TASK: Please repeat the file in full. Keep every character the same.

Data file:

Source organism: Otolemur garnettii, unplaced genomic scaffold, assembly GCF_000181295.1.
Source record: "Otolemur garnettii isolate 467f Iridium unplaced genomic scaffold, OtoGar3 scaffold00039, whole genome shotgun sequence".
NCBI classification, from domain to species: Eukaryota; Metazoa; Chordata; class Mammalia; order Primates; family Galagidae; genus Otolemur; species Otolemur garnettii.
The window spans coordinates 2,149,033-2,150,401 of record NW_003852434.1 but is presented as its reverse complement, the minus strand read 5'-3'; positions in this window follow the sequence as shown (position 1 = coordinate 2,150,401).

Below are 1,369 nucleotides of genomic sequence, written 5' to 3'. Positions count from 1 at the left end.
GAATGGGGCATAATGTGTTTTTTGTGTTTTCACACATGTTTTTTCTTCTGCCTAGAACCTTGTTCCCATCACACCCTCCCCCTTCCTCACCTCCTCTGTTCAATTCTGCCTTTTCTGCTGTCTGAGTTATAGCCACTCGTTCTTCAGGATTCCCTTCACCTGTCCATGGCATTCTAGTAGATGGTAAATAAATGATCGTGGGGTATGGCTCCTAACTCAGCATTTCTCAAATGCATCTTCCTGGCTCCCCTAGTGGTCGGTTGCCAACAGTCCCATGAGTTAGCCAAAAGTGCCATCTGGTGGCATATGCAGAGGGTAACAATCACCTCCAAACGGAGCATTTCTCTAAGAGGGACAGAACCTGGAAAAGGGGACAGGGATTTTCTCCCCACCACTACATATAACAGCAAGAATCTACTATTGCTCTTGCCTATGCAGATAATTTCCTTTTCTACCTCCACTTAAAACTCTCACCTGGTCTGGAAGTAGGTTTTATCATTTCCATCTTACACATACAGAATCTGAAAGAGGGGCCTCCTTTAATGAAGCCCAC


Source organism: Otolemur garnettii, unplaced genomic scaffold, assembly GCF_000181295.1.
Source record: "Otolemur garnettii isolate 467f Iridium unplaced genomic scaffold, OtoGar3 scaffold00039, whole genome shotgun sequence".
NCBI classification, from domain to species: Eukaryota; Metazoa; Chordata; class Mammalia; order Primates; family Galagidae; genus Otolemur; species Otolemur garnettii.
The window spans coordinates 2,149,033-2,150,401 of record NW_003852434.1 but is presented as its reverse complement, the minus strand read 5'-3'; positions in this window follow the sequence as shown (position 1 = coordinate 2,150,401).

Below are 1,369 nucleotides of genomic sequence, written 5' to 3'. Positions count from 1 at the left end.
GAATGGGGCATAATGTGTTTTTTGTGTTTTCACACATGTTTTTTCTTCTGCCTAGAACCTTGTTCCCATCACACCCTCCCCCTTCCTCACCTCCTCTGTTCAATTCTGCCTTTTCTGCTGTCTGAGTTATAGCCACTCGTTCTTCAGGATTCCCTTCACCTGTCCATGGCATTCTAGTAGATGGTAAATAAATGATCGTGGGGTATGGCTCCTAACTCAGCATTTCTCAAATGCATCTTCCTGGCTCCCCTAGTGGTCGGTTGCCAACAGTCCCATGAGTTAGCCAAAAGTGCCATCTGGTGGCATATGCAGAGGGTAACAATCACCTCCAAACGGAGCATTTCTCTAAGAGGGACAGAACCTGGAAAAGGGGACAGGGATTTTCTCCCCACCACTACATATAACAGCAAGAATCTACTATTGCTCTTGCCTATGCAGATAATTTCCTTTTCTACCTCCACTTAAAACTCTCACCTGGTCTGGAAGTAGGTTTTATCATTTCCATCTTACACATACAGAATCTGAAAGAGGGGCCTCCTTTAATGAAGCCCAC